“I’ll be here,” he sang softly, tossing some bread onto the sidewalk.
Correction: An earlier version of this story reported that Sherwood Taylor was 76. He was 75.
Mark Jenkins drove his van through Hartford’s North End. He saw a familiar face at a street corner, pulled to the side, and honked his horn.
“Hey, what’s happening?” Jenkins said, rolling down his window.
“Not much. Trying to survive,” said the man on the corner, sidling up to the van.
That’s probably not an exaggeration. As a surge of overdose deaths continues to sweep through Connecticut, the man on the corner -- a heroin addict -- is one of the countless people Jenkins keeps tabs on to make sure they’re armed with overdose kits, clean syringes, and the right contacts if they decide to come clean.
Jenkins runs the Greater Hartford Harm Reduction Coalition. Its primary function is connecting drug users to social services, operating on what’s known as “harm reduction” principles in the drug policy world. One of those foundational principles -- and perhaps the most visible as Jenkins made his rounds through the North End’s neighborhoods, is that drug users shouldn’t be condemned or ignored.
Only about 60 seconds after he pulled away from his conversation at the intersection, Jenkins saw another client and again flagged him down. This time, they set up a time to meet up later at his office.
As the heroin epidemic rages on, Jenkins’s phone doesn’t stop ringing. Appropriately, his ringtone is a blaring emergency alarm. Drug users come to him for counseling and support. Health care workers call him to see if they can connect patients with him who they discharge.
Jenkins has been in recovery for 19 years now, and he knows where the gaps need to be filled between users and services. His organization’s motto is “standing in the gap.” He said another saying used in the harm reduction community is “any positive change.”
His current crusade is getting naloxone -- commonly known as Narcan -- a drug designed to reverse a heroin overdose, into the hands of as many heroin users as possible.
“We have to approach this like a vaccine -- we really have to flood to get it out there,” Jenkins said. “Our reach is only so far. Through the use of social networks, secondary networks, we can expand our reach.”
New Connecticut laws make it easier to get naloxone from a doctor or a pharmacist. But Jenkins said that drug users -- dug to stigma and social isolation -- often don’t make it there.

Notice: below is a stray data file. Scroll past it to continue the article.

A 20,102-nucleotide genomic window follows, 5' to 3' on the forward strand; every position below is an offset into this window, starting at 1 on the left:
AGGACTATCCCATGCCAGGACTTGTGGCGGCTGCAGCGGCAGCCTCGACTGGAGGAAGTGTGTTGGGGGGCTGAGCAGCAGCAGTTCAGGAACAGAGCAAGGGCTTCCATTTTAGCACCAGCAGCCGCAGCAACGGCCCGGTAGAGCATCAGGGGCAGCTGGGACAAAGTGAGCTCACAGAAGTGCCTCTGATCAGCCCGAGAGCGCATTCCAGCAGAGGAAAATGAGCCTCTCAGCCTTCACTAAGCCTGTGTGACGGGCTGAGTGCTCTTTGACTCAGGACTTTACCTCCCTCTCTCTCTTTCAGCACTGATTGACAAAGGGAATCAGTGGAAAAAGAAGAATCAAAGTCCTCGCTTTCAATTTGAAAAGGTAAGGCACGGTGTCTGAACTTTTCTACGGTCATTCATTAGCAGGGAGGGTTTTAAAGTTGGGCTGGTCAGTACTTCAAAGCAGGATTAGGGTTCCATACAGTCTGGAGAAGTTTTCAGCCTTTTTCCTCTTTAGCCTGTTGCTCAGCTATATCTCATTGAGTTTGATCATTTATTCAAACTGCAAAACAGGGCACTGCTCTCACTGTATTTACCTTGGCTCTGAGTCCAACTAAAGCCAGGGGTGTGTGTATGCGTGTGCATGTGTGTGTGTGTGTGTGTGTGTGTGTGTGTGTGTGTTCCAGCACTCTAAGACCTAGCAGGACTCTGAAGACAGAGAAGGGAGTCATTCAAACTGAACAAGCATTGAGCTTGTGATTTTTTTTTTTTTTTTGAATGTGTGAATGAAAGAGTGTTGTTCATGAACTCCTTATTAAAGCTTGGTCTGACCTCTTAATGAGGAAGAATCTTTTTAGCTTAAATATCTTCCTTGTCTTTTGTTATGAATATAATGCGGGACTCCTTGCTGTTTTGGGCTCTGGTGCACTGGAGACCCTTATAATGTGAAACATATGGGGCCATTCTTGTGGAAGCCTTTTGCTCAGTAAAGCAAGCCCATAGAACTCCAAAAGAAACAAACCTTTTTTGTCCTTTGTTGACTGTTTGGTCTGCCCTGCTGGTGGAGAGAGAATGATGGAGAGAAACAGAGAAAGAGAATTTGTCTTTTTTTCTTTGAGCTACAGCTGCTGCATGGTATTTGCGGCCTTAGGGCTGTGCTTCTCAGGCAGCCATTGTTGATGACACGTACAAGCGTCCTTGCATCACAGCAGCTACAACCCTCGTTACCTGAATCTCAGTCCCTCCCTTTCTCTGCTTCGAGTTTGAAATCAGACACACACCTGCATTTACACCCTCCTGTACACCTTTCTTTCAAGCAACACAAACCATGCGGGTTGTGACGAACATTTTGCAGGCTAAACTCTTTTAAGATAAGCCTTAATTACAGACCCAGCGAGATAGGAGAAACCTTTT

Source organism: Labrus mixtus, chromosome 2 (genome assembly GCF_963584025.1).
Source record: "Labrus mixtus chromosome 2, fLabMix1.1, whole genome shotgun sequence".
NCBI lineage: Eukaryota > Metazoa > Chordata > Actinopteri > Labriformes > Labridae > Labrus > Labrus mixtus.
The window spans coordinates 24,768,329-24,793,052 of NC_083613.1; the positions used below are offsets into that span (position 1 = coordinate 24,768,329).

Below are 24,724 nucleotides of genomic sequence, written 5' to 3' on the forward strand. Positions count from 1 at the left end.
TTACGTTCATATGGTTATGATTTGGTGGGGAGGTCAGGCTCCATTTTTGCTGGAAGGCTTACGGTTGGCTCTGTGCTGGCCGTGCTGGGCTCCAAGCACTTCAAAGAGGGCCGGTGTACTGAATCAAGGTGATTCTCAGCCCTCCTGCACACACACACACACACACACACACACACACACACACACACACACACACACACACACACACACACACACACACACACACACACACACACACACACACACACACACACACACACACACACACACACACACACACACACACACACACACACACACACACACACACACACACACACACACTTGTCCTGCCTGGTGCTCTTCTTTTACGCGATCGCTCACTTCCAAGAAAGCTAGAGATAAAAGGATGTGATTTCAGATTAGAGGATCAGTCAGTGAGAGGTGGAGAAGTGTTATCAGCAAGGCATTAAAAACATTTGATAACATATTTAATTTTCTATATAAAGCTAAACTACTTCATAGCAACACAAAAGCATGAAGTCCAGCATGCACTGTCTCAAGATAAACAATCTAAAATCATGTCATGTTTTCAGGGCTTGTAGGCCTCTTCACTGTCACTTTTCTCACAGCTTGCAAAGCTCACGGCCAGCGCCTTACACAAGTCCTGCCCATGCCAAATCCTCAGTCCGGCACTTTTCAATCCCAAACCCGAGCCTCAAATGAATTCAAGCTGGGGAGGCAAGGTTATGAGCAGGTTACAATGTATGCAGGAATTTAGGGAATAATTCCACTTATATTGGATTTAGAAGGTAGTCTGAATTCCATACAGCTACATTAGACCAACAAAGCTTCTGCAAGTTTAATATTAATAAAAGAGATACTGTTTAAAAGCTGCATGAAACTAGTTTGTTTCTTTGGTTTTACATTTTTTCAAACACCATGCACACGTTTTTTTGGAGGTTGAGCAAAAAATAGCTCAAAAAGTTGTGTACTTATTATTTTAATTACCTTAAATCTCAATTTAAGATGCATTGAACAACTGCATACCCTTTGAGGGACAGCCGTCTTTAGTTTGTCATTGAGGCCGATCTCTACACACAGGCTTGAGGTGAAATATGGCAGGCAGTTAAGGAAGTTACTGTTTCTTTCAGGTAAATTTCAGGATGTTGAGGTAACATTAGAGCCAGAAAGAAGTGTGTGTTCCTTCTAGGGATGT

Jenkins, who offers naloxone training sessions free to the public, said social services staff often have access to naloxone training, but that doesn’t help the user who’s shooting up at home -- or in restaurant bathroom.
“I’m not worried about training staff. Nothing against, it’s good information, they need it,” Jenkins said. “But the information dies along with the medication on the shelf when you’re giving medication to staff. I’d rather train at a McDonald’s or Dunkin Donuts. Those are public consumption spaces. They’re more apt to come across someone overdosing in their bathroom than the organizations that get trained in the state.”
One way Jenkins reaches users where social services can’t is by engaging them outside of business hours.
“For those who are functioning addicts, they work during traditional hours,” Jenkins said. “The illicit activity takes place during non-traditional hours.”
Jenkins tells the people he gives naloxone to that they should pass it on to other heroin users they know. And to come back to him for more if they run out.
But the coalition’s supply of naloxone is running low. The Connecticut Department of Public Health pilot program it’s a part of is coming to an end, and now, Jenkins is pulling from a donation of naloxone kits he received from a pharmaceutical company.
Marianne Buchelli oversees the state’s community naloxone distribution pilot program. She said that demand has exceeded the state’s supplies.
“We continue to get calls from law enforcement,” Buchelli said. “I just received a call from an emergency room out in the Danbury area -- other community providers. Friends and family members affected by prescription and injection drug uses.”
Buchelli said she’s working to get funding for programs like Jenkins’s on the agenda for next year’s legislative session.
“If this were anything else -- I mean, look at Ebola. How they sprang to action,” he said. “Look now at Zika, and how they spring to action -- and an open wallet. But still isn’t the case with addiction.”
When funding doesn’t come through, Jenkins pulls from his own pockets. With weekly naloxone training sessions continuing through the summer, the day he runs out of kits could come soon.
At the same time, Jenkins is looking to expand. His next target is recently released inmates, who are extremely vulnerable to overdose death.
As the battle against heroin has shifted to white, suburban communities, Jenkins said that the state shouldn’t forget programs like his that serve urban, often minority drug users. But he said another major issue is that recovered users like him aren’t being consulted by policymakers because of stigma around addiction.
“Even with something like HIV that has stigma around it, they realize they have consumers at the table when they talk about policy,” Jenkins said. “But not with drug users. They just can’t get past that stigma.”
Sitting in his office, Jenkins watched a video interview he recorded in May with a heroin user named Lauren who he said is part of his “underground network” of people he trained to reverse overdoses.
In the video, Lauren, who lives in Enfield, recalled a recent situation where she used a naloxone kit that Jenkins gave her to reverse an overdose.
“Probably the most rewarding thing I’ve ever done in my life,” Lauren said in the video, recapping the overdose reversal. “I just saved a stranger’s life. He knew it, and I knew it.”
Not long after, she was called to another overdose scene to use the kit again on a heroin user who was having a seizure.
“I don’t think he would have survived either. But he’s alive now. And that’s because of me, and that’s become of the work that you do,” Lauren said.
Jenkins cut in over the video. “It wasn’t me, it was you,” he said.
He then repeated himself, trailing off, “Yeah, I told her, it wasn’t me, it was you.”
The whole time the video was playing, though, Jenkins was beaming.
WNPR’s Opioid Addiction Crisis Reporting Initiative is supported by Hartford HealthCare Behavioral Health Network’s MATCH Program.